Scaling Property of Randomness

I really enjoyed the book Fooled by Randomness by Nassim Taleb, and I came upon many interesting statements about randomness in markets, the most interesting one being the scaling property of randomness.

In the stock market, the general direction that stocks move in are for a reason, but the second or millisecond deviations that stocks have can be mostly attributed to noise or randomness. As Taleb did in his book, let’s take a stock that has a 15% return with 10% volatility per year. This translates into a 93% chance that the stock will go up in that year, assuming that the noise can be approximated by a normal distribution.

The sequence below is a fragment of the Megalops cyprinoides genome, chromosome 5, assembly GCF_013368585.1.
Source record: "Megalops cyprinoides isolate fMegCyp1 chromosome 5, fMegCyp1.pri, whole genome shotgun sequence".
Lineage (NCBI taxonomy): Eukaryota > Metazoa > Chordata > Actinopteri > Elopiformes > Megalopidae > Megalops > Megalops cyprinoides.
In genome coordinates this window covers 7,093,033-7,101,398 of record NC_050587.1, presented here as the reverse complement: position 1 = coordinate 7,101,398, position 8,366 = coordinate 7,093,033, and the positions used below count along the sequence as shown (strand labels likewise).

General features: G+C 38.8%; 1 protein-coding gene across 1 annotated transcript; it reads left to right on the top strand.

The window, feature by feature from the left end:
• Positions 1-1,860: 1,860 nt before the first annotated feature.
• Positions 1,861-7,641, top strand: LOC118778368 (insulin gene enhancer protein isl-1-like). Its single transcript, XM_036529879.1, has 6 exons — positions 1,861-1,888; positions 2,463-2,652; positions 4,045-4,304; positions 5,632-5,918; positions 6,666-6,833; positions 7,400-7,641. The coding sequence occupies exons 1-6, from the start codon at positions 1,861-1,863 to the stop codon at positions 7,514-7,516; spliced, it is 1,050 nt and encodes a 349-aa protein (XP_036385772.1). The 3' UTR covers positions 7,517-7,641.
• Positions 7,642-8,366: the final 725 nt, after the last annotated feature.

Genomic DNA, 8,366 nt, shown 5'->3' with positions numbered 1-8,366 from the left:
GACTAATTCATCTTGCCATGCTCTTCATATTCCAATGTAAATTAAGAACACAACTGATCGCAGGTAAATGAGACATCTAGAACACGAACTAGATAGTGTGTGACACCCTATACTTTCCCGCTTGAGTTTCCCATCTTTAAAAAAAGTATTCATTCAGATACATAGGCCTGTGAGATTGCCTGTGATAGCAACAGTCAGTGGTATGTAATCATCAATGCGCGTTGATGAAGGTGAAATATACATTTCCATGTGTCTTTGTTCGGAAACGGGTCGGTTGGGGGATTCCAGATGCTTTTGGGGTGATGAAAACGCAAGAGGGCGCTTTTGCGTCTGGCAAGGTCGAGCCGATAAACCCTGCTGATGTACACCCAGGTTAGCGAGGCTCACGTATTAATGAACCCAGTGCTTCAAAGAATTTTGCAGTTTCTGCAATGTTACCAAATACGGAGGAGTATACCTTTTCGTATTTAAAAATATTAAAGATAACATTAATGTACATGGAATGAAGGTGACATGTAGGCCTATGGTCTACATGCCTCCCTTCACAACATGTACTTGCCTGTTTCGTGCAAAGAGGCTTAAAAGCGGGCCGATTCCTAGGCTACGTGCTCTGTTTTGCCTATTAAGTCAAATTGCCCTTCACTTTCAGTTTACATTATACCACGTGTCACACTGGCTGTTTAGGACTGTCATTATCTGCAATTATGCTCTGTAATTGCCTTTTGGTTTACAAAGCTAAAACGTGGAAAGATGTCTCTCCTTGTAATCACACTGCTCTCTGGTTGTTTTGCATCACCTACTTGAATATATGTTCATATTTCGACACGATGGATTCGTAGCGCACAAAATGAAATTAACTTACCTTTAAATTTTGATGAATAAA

At a second time interval, there is only a 50.02% chance that the stock will go up. At a day granularity, there is a 54% chance that the stock will go up. At a month granularity, there is a 67% chance that the stock will go up, and at a year granularity, there is a 93% chance that the stock will go up. When I first read this, I was shocked. Randomness does not scale linearly, and therefore when analyzing the markets at a small time scale, stock price variations are often meaningless. This means that at the smallest of time scales, markets are inefficient, a very interesting conclusion.